Waste Management and Pollution Control

The Japanese International Cooperation Agency (JICA) is home to several campaigns, according to Ms. Ayako Yoshida, JICA Regional Cooperation Project Coordinator. 

One of these campaigns includes working with local governments on developing waste management strategies and plans, supporting improvement of collection systems and managing landfill sites, and assisting to implement sustainable financial mechanism such as introducing the container deposit scheme (CDS). 

This is part of the work pursued by the Japanese Technical Cooperation Project for Promotion of Regional Initiative on Solid Waste Management in Pacific Island Countries Phase 2 (J-PRISM II) with Pacific Islands to reduce waste generated, and landfill space consumed, through the recycling of bottles and cans.  

J-PRISM II itself is a region-wide project for Pacific Islands that seeks to strengthen human and institutional capacity for sustainable Solid Waste Management (SWM). 


The CDS programme has been implemented in the Federated States of Micronesia, the Republic of Marshall Islands and the Republic of Palau in J-PRISM II’s member countries. Kiribati engaged on the programme on its own. 

The CDS works with governments to implement programmes for collecting containers made from recyclable materials, such as moulded plastic bottles, glass bottles and aluminon cans. This means dealing with the containers will spare space in the landfill – because the containers are not going that direction – and means the materials are sold to foreign recycling market.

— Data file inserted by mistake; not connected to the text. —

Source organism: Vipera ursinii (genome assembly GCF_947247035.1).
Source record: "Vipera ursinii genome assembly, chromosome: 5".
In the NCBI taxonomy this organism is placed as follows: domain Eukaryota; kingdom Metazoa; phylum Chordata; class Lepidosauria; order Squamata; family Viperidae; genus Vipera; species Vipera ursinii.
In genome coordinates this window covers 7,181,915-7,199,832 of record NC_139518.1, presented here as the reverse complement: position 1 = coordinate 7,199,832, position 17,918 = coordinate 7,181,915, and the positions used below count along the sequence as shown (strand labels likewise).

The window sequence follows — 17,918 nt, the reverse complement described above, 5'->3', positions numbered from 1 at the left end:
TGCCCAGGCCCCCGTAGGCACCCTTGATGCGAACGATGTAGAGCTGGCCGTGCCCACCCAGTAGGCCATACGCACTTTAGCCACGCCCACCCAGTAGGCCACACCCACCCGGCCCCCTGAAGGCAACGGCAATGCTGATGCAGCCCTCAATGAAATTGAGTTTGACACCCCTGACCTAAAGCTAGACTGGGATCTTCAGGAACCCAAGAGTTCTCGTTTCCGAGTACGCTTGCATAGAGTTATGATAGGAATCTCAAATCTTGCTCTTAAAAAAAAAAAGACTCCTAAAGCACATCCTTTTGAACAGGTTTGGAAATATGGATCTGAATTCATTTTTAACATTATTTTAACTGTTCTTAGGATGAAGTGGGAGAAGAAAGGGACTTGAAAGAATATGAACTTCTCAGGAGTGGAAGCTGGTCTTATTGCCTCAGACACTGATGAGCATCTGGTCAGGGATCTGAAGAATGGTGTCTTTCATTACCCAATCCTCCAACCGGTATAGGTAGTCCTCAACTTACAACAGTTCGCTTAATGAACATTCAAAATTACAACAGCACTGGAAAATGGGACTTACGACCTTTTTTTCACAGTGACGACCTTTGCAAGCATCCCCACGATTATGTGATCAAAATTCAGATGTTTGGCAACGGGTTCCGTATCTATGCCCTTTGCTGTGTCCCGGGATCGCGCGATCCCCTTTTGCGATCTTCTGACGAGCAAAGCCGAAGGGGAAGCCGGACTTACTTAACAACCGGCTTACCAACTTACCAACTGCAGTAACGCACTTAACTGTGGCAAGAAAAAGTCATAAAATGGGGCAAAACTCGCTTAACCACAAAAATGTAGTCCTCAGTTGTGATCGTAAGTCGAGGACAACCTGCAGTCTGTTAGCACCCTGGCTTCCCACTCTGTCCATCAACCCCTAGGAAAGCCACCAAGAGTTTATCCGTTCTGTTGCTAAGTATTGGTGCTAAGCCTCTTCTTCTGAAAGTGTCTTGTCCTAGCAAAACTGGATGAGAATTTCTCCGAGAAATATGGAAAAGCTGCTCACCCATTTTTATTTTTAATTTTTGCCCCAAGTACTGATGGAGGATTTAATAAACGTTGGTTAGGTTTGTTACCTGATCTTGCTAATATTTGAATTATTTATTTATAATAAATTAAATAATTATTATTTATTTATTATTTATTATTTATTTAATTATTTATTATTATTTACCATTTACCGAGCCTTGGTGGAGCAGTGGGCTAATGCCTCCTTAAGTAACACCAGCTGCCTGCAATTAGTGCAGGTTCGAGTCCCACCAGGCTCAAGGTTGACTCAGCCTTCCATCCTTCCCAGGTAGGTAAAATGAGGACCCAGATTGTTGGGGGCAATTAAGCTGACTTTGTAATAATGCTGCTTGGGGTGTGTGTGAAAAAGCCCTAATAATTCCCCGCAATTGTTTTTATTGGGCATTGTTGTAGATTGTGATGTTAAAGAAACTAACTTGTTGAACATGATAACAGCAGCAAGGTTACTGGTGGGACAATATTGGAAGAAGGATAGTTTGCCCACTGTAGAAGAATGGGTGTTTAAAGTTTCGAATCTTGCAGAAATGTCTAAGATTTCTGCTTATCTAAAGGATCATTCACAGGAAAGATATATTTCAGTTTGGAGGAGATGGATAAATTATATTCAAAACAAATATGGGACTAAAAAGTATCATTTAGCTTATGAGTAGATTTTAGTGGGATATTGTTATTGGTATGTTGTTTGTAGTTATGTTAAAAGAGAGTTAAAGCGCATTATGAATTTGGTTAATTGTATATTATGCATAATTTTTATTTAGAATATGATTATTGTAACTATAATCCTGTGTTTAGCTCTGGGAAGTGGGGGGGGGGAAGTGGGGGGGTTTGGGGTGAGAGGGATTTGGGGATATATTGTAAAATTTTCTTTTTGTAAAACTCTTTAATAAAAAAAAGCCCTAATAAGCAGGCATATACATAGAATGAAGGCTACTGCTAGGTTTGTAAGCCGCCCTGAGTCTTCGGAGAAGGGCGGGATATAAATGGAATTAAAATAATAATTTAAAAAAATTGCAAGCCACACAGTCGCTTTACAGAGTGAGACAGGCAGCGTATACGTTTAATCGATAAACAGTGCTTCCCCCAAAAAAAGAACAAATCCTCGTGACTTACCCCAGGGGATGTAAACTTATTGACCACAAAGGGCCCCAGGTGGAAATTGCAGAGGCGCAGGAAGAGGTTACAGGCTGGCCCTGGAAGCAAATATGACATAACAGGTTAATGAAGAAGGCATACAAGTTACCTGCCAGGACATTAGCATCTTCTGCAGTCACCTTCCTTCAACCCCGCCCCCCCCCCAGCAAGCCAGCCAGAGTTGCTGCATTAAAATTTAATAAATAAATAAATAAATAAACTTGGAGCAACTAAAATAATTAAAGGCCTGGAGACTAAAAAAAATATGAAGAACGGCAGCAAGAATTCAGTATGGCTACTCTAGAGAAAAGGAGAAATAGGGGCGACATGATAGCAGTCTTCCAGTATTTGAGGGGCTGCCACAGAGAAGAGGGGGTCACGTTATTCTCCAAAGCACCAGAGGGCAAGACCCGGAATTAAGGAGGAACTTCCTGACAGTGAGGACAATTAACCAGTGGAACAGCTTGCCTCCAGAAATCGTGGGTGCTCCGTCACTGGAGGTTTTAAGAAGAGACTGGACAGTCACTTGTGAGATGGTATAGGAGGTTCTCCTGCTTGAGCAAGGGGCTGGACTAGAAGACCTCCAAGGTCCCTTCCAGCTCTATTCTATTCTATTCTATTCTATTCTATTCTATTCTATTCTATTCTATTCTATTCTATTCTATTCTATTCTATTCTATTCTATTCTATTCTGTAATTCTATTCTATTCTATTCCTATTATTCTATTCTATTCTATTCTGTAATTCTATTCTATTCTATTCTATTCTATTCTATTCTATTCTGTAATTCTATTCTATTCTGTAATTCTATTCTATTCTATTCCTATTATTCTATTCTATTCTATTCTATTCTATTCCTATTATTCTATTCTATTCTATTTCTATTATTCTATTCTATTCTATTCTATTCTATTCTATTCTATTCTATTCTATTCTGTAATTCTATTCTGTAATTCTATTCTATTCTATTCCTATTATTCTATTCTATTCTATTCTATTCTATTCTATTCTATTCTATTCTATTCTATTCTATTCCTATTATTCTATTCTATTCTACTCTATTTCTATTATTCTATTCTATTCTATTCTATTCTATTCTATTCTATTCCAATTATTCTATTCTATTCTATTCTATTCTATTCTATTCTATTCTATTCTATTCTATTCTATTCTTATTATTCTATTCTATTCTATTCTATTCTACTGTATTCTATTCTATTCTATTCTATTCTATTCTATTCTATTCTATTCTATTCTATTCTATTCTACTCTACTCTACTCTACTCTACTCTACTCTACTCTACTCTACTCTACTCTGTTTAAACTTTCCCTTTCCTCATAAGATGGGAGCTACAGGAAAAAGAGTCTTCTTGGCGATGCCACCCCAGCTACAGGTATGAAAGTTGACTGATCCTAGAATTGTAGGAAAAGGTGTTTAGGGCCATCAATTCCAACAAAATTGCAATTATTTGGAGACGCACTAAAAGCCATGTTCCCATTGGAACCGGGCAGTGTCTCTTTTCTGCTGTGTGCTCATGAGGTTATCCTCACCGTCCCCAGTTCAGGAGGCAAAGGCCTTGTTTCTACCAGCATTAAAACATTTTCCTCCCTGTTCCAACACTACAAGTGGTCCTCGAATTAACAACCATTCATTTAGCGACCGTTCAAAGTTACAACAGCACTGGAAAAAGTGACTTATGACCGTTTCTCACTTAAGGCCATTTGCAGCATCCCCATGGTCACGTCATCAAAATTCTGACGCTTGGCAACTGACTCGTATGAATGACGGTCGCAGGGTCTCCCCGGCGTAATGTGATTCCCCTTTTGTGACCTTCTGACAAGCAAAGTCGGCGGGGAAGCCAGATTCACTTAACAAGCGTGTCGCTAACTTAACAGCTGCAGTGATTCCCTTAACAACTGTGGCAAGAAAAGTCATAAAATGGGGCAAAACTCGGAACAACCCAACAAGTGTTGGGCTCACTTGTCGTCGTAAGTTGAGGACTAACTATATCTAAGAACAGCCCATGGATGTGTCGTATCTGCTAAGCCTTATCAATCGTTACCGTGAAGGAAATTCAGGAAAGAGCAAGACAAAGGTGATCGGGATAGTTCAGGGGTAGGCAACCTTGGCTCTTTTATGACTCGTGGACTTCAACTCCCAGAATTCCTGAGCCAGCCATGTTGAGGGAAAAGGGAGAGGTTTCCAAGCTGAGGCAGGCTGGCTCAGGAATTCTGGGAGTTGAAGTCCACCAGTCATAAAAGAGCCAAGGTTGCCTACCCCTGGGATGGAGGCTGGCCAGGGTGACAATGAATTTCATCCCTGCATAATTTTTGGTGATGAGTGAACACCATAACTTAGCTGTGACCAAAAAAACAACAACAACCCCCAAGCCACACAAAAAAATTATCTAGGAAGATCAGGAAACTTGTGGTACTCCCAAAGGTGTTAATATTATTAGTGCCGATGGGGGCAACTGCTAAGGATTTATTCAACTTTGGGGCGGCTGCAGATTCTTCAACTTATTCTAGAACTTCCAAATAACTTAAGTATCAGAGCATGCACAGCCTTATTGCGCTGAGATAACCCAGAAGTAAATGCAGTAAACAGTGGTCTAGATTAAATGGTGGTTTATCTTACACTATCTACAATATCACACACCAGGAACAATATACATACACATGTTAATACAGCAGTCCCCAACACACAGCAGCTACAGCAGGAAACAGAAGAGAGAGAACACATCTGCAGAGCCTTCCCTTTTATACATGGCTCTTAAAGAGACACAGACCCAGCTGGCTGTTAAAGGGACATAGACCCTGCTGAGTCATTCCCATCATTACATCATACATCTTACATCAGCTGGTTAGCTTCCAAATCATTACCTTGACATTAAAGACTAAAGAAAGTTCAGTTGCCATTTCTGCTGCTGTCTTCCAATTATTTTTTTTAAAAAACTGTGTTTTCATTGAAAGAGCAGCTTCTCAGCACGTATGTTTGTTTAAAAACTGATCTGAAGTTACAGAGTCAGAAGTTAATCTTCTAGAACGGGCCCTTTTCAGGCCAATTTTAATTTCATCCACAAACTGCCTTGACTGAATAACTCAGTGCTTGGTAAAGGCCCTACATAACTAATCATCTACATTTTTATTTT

“Depending on the country, the challenges will be different,” said Ms. Yoshida. “However, a common issue for the smooth operation of the CDS is that the government has to always fulfil the financial system monitoring and accountability even after making many financial system designs and coordinating among the interests of the various related parties. The role of government is very important.” 

According to a report on container recycling from Palau, the effective operation of a national recycling programme that is based upon a deposit fee for containers is a self-sustaining mechanism that may address concerns without a significant cost to the citizens. One of the goals, in addition to encouraging recycling, is to promote self-reliance among the people of Palau.

The CDS programme is adaptable. The Palau programme has expanded to include larger containers, to boost the success of the recycling work in that country.  

The programme is still a growing success. J-PRISM II is working with the pacific island countries to set up a financial mechanism like CDS programme, to help the country grapple with issues of waste management. 

For more information on J-PRISM II and CDS, please contact Ayako Yoshida at [email protected]